Grand Pier

Locations: England / Categories: Buildings, On this day, Street Views, Structures

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Author: "Ian Brown" Tags: "England, Buildings, On this day, Street ..."
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Date: Friday, 25 Jul 2014 13:00

On July 25, 1893, the Corinth Canal in Greece opened. Envisioned for millennia, the waterway was cut through rock to sea level so no locks were needed. However, the narrow width means that it is now largely irrelevant to modern commercial shipping, so tourist boats make up most of the boat traffic.

Corinth Canal

Locations: Greece / Categories: On this day, Street Views, Watercraft

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Author: "Ian Brown" Tags: "Greece, On this day, Street Views, Water..."
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Date: Thursday, 24 Jul 2014 13:43

The roster of the world’s tallest statues is dominated by Buddhist figures, with most of the top ten (actually 11 because of a tie) being representations of the Buddha or Guanyin. While we’ve looked at Very Large Buddhas twice before 1, updated imagery means it’s time for an expanded look at the world of colossal statuary of all kinds. Unfortunately, if anything the current satellite view of the largest – the Spring Temple Buddha in China – is less clear than it was when we first looked at it, though it does have an impressive shadow.

This statue was named for a nearby natural spring where the hot water supposedly has healing properties. The main figure is 108m (354′) tall, though once the lotus throne and pedestal building are included, the total height is 153m (502′).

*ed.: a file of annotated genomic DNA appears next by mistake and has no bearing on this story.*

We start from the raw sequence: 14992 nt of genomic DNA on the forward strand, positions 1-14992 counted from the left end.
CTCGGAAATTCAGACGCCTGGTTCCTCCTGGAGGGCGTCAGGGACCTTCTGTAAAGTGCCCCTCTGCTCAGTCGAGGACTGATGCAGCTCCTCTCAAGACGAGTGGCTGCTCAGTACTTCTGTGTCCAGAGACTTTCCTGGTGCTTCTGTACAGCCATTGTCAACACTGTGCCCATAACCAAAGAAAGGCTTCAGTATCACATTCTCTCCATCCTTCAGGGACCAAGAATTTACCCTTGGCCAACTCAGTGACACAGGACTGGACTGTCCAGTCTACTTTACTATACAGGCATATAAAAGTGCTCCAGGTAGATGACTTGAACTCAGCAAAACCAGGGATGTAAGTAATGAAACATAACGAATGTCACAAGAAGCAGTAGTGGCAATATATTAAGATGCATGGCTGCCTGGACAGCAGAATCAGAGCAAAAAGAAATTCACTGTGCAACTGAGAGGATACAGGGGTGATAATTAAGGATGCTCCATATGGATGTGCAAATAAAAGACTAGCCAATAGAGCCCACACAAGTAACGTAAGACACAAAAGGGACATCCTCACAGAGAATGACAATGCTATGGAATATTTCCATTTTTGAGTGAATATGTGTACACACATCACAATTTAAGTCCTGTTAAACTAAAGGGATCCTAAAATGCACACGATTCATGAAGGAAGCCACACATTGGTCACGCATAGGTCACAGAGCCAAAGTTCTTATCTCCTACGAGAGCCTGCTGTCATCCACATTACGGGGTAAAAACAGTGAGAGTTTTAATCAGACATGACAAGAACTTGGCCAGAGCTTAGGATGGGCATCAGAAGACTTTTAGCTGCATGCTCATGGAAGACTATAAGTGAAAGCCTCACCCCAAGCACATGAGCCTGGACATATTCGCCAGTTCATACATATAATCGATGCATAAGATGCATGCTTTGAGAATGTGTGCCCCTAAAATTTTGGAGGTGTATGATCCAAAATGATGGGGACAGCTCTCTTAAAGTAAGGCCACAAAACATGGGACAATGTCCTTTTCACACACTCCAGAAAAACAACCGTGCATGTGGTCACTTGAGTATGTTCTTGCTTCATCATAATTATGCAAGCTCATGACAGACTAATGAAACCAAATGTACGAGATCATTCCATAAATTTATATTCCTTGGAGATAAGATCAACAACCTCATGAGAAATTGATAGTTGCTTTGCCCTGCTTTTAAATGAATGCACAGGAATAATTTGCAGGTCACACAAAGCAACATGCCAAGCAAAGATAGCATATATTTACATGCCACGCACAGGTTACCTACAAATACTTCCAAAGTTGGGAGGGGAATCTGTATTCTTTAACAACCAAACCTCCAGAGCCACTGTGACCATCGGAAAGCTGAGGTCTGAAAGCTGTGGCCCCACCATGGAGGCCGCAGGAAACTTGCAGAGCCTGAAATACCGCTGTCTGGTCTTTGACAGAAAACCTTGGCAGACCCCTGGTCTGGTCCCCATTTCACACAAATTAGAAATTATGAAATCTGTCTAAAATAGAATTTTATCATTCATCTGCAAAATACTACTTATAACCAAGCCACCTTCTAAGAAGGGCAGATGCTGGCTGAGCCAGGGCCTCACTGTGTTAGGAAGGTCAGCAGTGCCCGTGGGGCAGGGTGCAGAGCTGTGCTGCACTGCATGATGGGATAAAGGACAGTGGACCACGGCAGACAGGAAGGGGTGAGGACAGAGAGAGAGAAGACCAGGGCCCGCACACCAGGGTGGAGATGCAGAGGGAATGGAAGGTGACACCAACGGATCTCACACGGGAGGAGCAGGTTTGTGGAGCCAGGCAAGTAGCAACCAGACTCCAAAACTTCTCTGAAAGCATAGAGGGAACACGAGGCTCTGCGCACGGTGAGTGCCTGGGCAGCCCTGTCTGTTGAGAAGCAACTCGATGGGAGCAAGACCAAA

The second tallest statue was under construction when we last visited it, but this Photosphere by Win Thu Aung shows the Laykyun Setkar in all its gold-plated magnificence. This statue in Myanmar stands 116m (381′) with a 13m (44′) pedestal.

Very Large Buddhist Statues

Just a few metres shorter is the Ushiku Daibatsu statue in Japan, which is covered by a series of connected Photospheres by Masato OTA.

Very Large Buddhist Statues

The 4th, 6th and 7th largest statues in the world are figure of Guanyin, a bodhisattva usually depicted as a female and revered for compassion or mercy. In China, the 106m (348′) Guanyin of the South Sea of Sanya is just about visible on satellite view. One face of the 3-sided statue looks inland, while the other two gaze out over the South China Sea.

Very Large Buddhist Statues

The fifth tallest statue is also in China and is one of the two from our list not related to Buddhism. The 106m (348′) dual figures of Emperors Yan and Huang can just about be seen, possibly still under construction, on satellite view.

World's Tallest Statues

Guanyin is known as Kannon in Japan, where the Sendai Daikannon is exactly 100m (330′) tall, and has a lift to carry visitors to the top for a view of the surrounding area. We get an excellent view in both 45° imagery

Very Large Buddhist Statues

… and on Street View.

Very Large Buddhist Statues

Back in China, the gilded bronze Qianshou Qianyan Guanyin of Weishan (Guishan Guanyin of the Thousand Hands and Eyes) is just 1m (3′) shorter, but sadly isn’t visible on satellite view.

In Russia, the other non-Buddhist statue on our list is the grand monument to Peter the Great in Russia, which stands 96m tall (315′).

World's Tallest Statues

Moving to Thailand, the Great Buddha of Thailand took 18 years to complete and is 92m (300′) tall – the 9th tallest statue in the world.

Very Large Buddhist Statues

Finally, there is a tie for the 10th tallest statue in the world, both of which are 88m (289′) tall. The Dai Kannon of Kita no Miyako park in Japan …